Lacy v. State

No. 26,777 | Tex. Crim. App. | Jan 20, 1954

Lead Opinion

DAVIDSON, Judge.

Upon his plea of guilty before the court, appellant was convicted of the offense of selling beer in a dry area. His punishment, enhanced by reason of prior convictions for offenses of like character, was assessed at a fine of $1,000 and one year in jail.

The record is before this court with no statement of facts or bills of exception.

The proceedings necessary to waive ptrial by jury and to enter a plea of guilty before the court appear to have been complied with.

The judgment is affirmed.

*96Opinion approved by the court.






Rehearing

ON MOTION FOR REHEARING

MORRISON, Judge.

Complaint is raised that the information is insufficient to support the judgment. The information charged the primary offense, a sale of beer in a dry area. It also attempted to allege prior convictions to enhance the punishment. These allegations were insufficient because the accusation therein made is by the affidavit of I. V. Sims and is not the presentment of the prosecuting attorney. Sams v. State, 143 Tex. Crim. 588" court="Tex. Crim. App." date_filed="1942-03-25" href="https://app.midpage.ai/document/sams-v-state-3977832?utm_source=webapp" opinion_id="3977832">143 Texas Cr. Rep. 588, 160 S.W. 2d 265.

This was a trial before the court. The judgment recites that appellant “pleaded ‘guilty’ to the information herein” and “it is considered by the court that the defendant is guilty as charged.” The punishment assessed was within that prescribed for the primary offense.

Appellant would have us apply the rule stated in Martin v. State, 142 Tex. Crim. 623" court="Tex. Crim. App." date_filed="1941-11-26" href="https://app.midpage.ai/document/martin-v-state-4900480?utm_source=webapp" opinion_id="4900480">142 Texas Cr. Rep. 623, 156 S.W. 2d 144; McClain v. State, 153 Tex. Crim. 428" court="Tex. Crim. App." date_filed="1949-06-01" href="https://app.midpage.ai/document/mcclain-v-state-4901472?utm_source=webapp" opinion_id="4901472">153 Texas Cr. Rep. 428, 200 S.W. 2d 896; and Waltrip v. State, 134 Tex. Crim. 202" court="Tex. Crim. App." date_filed="1938-03-03" href="https://app.midpage.ai/document/waltrip-v-state-3918991?utm_source=webapp" opinion_id="3918991">134 Texas Cr. Rep. 202, 114 S.W. 2d 555, and hold that the judgment should be condemned as the equivalent of a general verdict necessarily including the defective allegations of prior conviction.

In Martin v. State, supra, we said:

“ (2) The rule appears to be settled that, where an information contains several counts, one of which is fatally defective, and all counts are submitted to the jury, and the evidence tends to support the offense charged in the defective count, and a general verdict is returned by the jury, a judgment of conviction will, under such circumstances, be set aside. Reynolds v. State, 82 Texas Cr. R. 326, 198 S.W. 958" court="Tex. Crim. App." date_filed="1917-11-28" href="https://app.midpage.ai/document/reynolds-v-state-3975579?utm_source=webapp" opinion_id="3975579">198 S.W. 958; Smith v. State, 57 Texas Cr. R. 609, 124 S.W. 665" court="Tex. Crim. App." date_filed="1910-01-12" href="https://app.midpage.ai/document/smith-v-state-3965554?utm_source=webapp" opinion_id="3965554">124 S.W. 665.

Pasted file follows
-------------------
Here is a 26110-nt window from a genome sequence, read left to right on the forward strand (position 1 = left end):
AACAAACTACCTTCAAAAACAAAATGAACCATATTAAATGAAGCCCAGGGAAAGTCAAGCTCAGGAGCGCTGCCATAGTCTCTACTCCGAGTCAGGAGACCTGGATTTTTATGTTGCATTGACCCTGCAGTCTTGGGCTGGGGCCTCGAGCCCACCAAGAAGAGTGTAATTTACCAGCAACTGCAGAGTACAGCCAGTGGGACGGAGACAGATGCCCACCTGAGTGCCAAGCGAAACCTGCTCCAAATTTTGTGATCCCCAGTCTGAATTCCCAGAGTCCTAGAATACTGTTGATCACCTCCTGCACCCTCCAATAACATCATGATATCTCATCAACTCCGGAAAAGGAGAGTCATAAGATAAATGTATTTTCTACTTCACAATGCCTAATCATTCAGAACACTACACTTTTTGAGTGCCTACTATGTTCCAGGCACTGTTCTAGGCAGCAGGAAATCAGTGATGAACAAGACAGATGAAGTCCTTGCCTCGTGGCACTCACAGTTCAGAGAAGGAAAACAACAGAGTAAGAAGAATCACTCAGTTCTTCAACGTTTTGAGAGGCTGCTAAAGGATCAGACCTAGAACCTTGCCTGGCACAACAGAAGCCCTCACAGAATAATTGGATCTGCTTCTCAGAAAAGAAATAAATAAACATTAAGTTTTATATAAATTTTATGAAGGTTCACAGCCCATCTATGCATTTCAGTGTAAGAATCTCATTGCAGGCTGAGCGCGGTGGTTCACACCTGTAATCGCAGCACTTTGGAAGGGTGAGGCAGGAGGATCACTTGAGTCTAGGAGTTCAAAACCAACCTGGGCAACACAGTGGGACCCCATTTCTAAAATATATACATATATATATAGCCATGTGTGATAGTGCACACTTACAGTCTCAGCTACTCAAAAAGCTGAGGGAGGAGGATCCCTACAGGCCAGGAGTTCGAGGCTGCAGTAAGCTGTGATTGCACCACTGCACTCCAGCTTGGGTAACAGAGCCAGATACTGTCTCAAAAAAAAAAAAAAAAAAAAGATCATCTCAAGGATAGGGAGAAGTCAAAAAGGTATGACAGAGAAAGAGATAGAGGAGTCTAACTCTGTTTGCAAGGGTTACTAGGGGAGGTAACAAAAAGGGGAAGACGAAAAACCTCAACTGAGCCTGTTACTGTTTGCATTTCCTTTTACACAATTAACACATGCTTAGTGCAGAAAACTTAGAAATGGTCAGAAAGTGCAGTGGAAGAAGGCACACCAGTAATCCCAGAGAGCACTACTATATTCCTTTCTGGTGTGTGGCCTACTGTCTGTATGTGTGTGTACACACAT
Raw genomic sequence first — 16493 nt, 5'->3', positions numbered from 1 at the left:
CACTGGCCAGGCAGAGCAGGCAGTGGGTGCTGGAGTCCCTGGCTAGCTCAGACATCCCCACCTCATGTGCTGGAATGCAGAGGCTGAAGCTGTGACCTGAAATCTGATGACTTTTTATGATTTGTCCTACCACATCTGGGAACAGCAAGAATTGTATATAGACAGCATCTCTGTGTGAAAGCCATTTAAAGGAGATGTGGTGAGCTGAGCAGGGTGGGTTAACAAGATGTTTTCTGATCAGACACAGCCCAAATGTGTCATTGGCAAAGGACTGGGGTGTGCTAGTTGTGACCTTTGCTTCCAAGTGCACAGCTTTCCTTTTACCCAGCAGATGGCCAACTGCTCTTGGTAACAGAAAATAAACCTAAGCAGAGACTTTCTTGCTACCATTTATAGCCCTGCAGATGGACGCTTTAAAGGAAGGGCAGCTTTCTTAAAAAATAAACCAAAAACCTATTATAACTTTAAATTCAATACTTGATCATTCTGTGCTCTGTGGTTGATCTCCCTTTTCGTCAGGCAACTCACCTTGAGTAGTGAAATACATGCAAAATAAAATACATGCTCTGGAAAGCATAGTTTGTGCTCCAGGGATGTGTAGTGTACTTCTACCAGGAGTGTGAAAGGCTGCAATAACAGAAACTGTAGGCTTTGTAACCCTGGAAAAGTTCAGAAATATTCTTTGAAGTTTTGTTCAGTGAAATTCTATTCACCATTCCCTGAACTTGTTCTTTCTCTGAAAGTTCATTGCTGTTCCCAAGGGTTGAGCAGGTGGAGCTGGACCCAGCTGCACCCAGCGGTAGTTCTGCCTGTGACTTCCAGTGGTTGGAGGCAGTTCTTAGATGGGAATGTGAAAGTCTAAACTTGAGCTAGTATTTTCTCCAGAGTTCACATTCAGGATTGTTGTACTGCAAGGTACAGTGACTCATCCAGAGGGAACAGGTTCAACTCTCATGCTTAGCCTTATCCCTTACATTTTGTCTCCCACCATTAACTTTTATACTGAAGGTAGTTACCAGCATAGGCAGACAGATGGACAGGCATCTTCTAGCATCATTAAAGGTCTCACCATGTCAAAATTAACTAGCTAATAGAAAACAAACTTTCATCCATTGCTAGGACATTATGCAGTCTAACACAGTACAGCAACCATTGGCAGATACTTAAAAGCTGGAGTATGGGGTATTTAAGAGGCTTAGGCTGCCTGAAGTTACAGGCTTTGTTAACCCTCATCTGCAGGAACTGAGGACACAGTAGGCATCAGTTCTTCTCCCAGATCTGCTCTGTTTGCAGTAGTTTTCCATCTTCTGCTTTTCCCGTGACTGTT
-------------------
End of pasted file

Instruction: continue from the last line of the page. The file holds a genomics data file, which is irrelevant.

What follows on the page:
“(3) While in the instant case the defective allegation did not attempt to allege another offense, yet its relation to the offense charged and to the punishment authorized to be assessed by the jury was such as to bring this case within the rule stated.”

This rule was again stated and applied in McClain v. State, supra.

*97Under the rule applied in those cases, “the evidence tends to support the offense charged in the defective count,” and it affirmatively appeared that the trial court submitted the defective allegations of prior convictions to the jury and thus permitted them to enhance the punishment by reason thereof. It was because the trial court authorized the jury to consider such defective allegations, and not that the verdict necessarily showed that they did so that reversal was ordered.

In Waltrip v. State, 134 Tex. Crim. 202" court="Tex. Crim. App." date_filed="1938-03-03" href="https://app.midpage.ai/document/waltrip-v-state-3918991?utm_source=webapp" opinion_id="3918991">134 Texas Cr. Rep. 202, 114 S.W. 2d 555, this court held the allegation as to a prior conviction was insufficient and said: “The court permitted proof of the prior donviction, and same was used as a predicate for the jury to increase the punishment in the present case. This error itself demands a reversal of the judgment.”

In the case before us the trial was before the court on a plea of guilty. If any evidence was offered, it is not shown in this record, and the offense being a misdemeanor, none was required.

It is not affirmatively shown that the trial judge considered the allegations as to enhancement of punishment or that the punishment was increased by reason thereof.

In the absence of a showing to the contrary, this court must presume that the trial judge ruled correctly, that his findings were supported by the evidence and, being a trial without a jury, that if any improper or inadmissible testimony was offered it was disregarded. See Slaughter v. State, 154 Tex. Crim. 460" court="Tex. Crim. App." date_filed="1949-12-07" href="https://app.midpage.ai/document/slaughter-v-state-3912555?utm_source=webapp" opinion_id="3912555">154 Texas Cr. Rep. 460, 231 S.W. 2d 657.

The information begins, “I, Weldon G. Holcomb, Asst. Criminal Dist. County Attorney of Smith County, State of Texas.” However, it is signed, “Weldon G. Holcomb, Asst. Criminal District Atty., Smith County, Texas.” This, we think, is sufficient to show upon its face that it purported to be presented by a proper officer. Hill v. State, 151 Texas Cr. Rep. 299, 207 S.W. 2d 413.

Remaining convinced that we properly disposed of this cause originally, appellant’s motion for rehearing is overruled.